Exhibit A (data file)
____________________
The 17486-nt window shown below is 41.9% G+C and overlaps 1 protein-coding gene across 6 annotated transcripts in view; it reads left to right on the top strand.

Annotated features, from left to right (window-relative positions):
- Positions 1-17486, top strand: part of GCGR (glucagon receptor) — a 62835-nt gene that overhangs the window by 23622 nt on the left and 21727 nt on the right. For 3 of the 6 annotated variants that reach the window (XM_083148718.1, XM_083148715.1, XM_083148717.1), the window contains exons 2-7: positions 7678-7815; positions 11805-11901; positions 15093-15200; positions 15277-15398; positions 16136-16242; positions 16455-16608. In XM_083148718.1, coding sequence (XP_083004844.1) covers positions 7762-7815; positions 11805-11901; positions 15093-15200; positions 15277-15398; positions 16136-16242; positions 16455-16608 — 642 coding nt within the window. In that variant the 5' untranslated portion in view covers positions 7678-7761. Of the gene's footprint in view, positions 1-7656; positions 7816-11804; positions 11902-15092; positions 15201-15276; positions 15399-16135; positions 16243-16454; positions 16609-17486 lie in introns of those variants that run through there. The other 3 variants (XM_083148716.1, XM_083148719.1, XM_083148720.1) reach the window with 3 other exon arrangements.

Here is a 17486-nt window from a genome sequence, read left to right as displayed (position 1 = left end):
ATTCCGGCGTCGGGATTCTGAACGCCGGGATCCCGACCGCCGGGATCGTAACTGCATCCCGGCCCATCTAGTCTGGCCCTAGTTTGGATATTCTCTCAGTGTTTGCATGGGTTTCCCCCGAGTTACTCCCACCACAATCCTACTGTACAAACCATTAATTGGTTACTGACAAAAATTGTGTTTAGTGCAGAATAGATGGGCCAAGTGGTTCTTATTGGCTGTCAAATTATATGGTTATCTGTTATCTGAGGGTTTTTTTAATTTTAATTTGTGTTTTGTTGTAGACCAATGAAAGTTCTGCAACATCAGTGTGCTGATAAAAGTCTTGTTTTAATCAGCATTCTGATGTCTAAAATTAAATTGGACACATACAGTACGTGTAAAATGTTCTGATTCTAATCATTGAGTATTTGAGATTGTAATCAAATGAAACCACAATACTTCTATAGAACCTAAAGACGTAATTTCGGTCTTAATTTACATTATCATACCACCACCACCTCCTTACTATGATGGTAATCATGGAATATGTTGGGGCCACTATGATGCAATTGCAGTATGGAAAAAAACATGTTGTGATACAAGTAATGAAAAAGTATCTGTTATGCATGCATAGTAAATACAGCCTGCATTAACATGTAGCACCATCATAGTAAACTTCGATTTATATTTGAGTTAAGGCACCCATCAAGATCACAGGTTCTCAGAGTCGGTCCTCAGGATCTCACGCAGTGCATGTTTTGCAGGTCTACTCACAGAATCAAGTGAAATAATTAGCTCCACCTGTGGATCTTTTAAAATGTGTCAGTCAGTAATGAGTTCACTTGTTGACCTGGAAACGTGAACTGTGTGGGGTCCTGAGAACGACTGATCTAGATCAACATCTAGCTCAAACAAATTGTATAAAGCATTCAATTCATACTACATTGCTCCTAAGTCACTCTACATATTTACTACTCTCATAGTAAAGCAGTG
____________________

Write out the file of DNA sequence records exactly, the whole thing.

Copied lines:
The 17486-nt window shown below is 41.9% G+C and overlaps 1 protein-coding gene across 6 annotated transcripts in view; it reads left to right on the top strand.

Annotated features, from left to right (window-relative positions):
- Positions 1-17486, top strand: part of GCGR (glucagon receptor) — a 62835-nt gene that overhangs the window by 23622 nt on the left and 21727 nt on the right. For 3 of the 6 annotated variants that reach the window (XM_083148718.1, XM_083148715.1, XM_083148717.1), the window contains exons 2-7: positions 7678-7815; positions 11805-11901; positions 15093-15200; positions 15277-15398; positions 16136-16242; positions 16455-16608. In XM_083148718.1, coding sequence (XP_083004844.1) covers positions 7762-7815; positions 11805-11901; positions 15093-15200; positions 15277-15398; positions 16136-16242; positions 16455-16608 — 642 coding nt within the window. In that variant the 5' untranslated portion in view covers positions 7678-7761. Of the gene's footprint in view, positions 1-7656; positions 7816-11804; positions 11902-15092; positions 15201-15276; positions 15399-16135; positions 16243-16454; positions 16609-17486 lie in introns of those variants that run through there. The other 3 variants (XM_083148716.1, XM_083148719.1, XM_083148720.1) reach the window with 3 other exon arrangements.

Here is a 17486-nt window from a genome sequence, read left to right as displayed (position 1 = left end):
ATTCCGGCGTCGGGATTCTGAACGCCGGGATCCCGACCGCCGGGATCGTAACTGCATCCCGGCCCATCTAGTCTGGCCCTAGTTTGGATATTCTCTCAGTGTTTGCATGGGTTTCCCCCGAGTTACTCCCACCACAATCCTACTGTACAAACCATTAATTGGTTACTGACAAAAATTGTGTTTAGTGCAGAATAGATGGGCCAAGTGGTTCTTATTGGCTGTCAAATTATATGGTTATCTGTTATCTGAGGGTTTTTTTAATTTTAATTTGTGTTTTGTTGTAGACCAATGAAAGTTCTGCAACATCAGTGTGCTGATAAAAGTCTTGTTTTAATCAGCATTCTGATGTCTAAAATTAAATTGGACACATACAGTACGTGTAAAATGTTCTGATTCTAATCATTGAGTATTTGAGATTGTAATCAAATGAAACCACAATACTTCTATAGAACCTAAAGACGTAATTTCGGTCTTAATTTACATTATCATACCACCACCACCTCCTTACTATGATGGTAATCATGGAATATGTTGGGGCCACTATGATGCAATTGCAGTATGGAAAAAAACATGTTGTGATACAAGTAATGAAAAAGTATCTGTTATGCATGCATAGTAAATACAGCCTGCATTAACATGTAGCACCATCATAGTAAACTTCGATTTATATTTGAGTTAAGGCACCCATCAAGATCACAGGTTCTCAGAGTCGGTCCTCAGGATCTCACGCAGTGCATGTTTTGCAGGTCTACTCACAGAATCAAGTGAAATAATTAGCTCCACCTGTGGATCTTTTAAAATGTGTCAGTCAGTAATGAGTTCACTTGTTGACCTGGAAACGTGAACTGTGTGGGGTCCTGAGAACGACTGATCTAGATCAACATCTAGCTCAAACAAATTGTATAAAGCATTCAATTCATACTACATTGCTCCTAAGTCACTCTACATATTTACTACTCTCATAGTAAAGCAGTG